When meat processing worker ‘Alex’ tested positive for coronavirus, he was forced to stay off work for a number of weeks, along with the colleagues he shares a house with.
The housemates were given no support by their company and were expected to survive on statutory sick pay.
“That’s £94 a week. Our rent is around £90 a week for a room,” Alex told the Mirror.
“The company did nothing to help people who might be experiencing hardship. We just had to try our best to survive on £4 a week.
“Friends helped with food. All the company is bothered about is that we can produce, and their profit.
“People have been in hospital for three weeks with Covid, and the company has paid them nothing.”
Alex, who came to the UK from Romania, is now back at work and ‘standing shoulder to shoulder’ with other staff. The company has only recently begun handing out visors and promised perspex screens to separate workers have still not been installed.
“They are putting people at risk,” explained Alex.
Some staff are also facing the stark choice of working when they should be self-isolating or not putting food on the table.
“Loss of taste and smell is a symptom, but people are still going into work with that – because they are too afraid to lose the money, to slip into hardship,” he said.
“We get £280 a week so it is impossible to save. No one can afford to lose their job.
“About three-quarters of the people here are foreigners so they are scared to lose their jobs.”
Similar issues were reported at another meat processing factory with a Covid-19 outbreak.
A recent Unite survey of staff at the factory found that 64.5 per cent of staff had gone into work while sick, with 69 per cent of those doing so because they couldn’t afford to lose pay.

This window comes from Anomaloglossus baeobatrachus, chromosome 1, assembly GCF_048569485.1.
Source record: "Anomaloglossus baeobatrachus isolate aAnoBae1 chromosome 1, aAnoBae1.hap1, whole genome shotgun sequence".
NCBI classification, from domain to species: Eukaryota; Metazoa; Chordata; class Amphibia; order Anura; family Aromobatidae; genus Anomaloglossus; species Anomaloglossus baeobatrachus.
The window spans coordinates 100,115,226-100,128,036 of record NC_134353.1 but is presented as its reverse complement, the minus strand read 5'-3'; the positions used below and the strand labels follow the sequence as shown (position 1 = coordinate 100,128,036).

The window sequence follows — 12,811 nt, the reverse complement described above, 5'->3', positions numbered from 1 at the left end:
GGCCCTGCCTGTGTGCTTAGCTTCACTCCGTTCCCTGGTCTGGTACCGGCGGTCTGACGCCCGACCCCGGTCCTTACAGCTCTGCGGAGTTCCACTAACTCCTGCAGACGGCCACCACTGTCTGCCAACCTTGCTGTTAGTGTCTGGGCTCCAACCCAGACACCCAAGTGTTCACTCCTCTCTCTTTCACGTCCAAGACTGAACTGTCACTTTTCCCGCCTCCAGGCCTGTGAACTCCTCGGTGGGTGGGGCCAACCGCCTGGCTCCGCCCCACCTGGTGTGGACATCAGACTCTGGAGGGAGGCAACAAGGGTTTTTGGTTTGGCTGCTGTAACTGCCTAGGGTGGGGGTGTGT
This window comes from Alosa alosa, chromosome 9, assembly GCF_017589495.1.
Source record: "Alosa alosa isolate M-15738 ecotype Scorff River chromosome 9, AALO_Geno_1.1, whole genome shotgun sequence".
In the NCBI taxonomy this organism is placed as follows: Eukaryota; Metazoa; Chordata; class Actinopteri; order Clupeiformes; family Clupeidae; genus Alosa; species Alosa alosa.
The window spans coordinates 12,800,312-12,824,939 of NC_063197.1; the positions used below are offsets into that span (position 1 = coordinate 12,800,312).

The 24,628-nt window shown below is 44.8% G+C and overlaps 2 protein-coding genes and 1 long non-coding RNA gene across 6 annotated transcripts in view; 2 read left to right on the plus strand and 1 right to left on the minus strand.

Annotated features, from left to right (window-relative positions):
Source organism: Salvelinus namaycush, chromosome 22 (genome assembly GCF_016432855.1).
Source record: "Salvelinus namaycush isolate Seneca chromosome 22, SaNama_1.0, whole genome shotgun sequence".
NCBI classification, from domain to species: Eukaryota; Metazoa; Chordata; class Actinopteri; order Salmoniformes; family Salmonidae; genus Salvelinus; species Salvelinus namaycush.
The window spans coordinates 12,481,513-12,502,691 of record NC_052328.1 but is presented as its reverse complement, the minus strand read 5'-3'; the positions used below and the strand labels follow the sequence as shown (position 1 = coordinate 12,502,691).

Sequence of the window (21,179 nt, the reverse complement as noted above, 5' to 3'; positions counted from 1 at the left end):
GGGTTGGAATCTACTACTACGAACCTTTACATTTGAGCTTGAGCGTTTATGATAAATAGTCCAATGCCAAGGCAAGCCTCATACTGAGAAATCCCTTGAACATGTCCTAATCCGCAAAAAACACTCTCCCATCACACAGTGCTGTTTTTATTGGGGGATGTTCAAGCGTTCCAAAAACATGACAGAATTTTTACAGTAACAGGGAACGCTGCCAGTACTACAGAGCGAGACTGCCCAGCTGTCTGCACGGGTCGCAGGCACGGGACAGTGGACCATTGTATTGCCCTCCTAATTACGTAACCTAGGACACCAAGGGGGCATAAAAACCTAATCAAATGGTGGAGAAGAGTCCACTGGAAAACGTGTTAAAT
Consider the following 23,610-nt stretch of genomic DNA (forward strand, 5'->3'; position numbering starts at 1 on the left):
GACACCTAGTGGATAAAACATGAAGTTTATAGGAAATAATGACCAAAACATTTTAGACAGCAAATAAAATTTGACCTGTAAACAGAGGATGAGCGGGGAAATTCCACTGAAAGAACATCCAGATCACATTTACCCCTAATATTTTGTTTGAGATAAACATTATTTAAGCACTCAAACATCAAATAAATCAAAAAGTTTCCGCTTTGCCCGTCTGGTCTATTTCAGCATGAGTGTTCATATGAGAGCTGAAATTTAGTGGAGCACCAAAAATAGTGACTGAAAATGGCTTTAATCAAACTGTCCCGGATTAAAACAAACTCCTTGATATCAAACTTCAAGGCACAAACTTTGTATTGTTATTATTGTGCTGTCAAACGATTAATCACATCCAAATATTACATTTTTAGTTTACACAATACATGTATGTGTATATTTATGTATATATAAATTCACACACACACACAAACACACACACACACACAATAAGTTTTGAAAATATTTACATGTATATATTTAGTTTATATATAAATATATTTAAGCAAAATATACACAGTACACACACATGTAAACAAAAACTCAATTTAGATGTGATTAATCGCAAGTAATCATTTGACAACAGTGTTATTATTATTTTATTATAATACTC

“Some people are coming in sick at work because they can’t afford to lose money,” one worker told the union.
Another said, “Furloughed staff receive 80 per cent of their salary, yet if we go to work as ‘key workers’ and become sick we only get £94 a week. That doesn’t sound like being a key worker it sounds like we’re The Expendables.”
Workers also reported that health and safety concerns were not being taken seriously by the factory’s management.
One said, “We didn’t have soaps or hand sanitiser for more than two months and they still forced us to keep working.”
“There’s nothing being done to keep social distance on the shop floor,” another reported.
Unite national officer for food, drink and agriculture Bev Clarkson said: “Exploitation driven by corporate greed is a major factor in the public health emergencies amongst meat processing plants here and in other countries.
“There is a real danger, however, that migrant workers – many of whom simply cannot afford to be ill because their employers refuse adequate sick pay – will prove to be an easy target for those looking to shift the blame elsewhere.
“Employers must not be allowed to escape responsibility for the dire working conditions, low pay and insecure employment that blight the meat processing industry, and which have now come back to bite the nation’s efforts to defeat the coronavirus.”
By Ryan Fletcher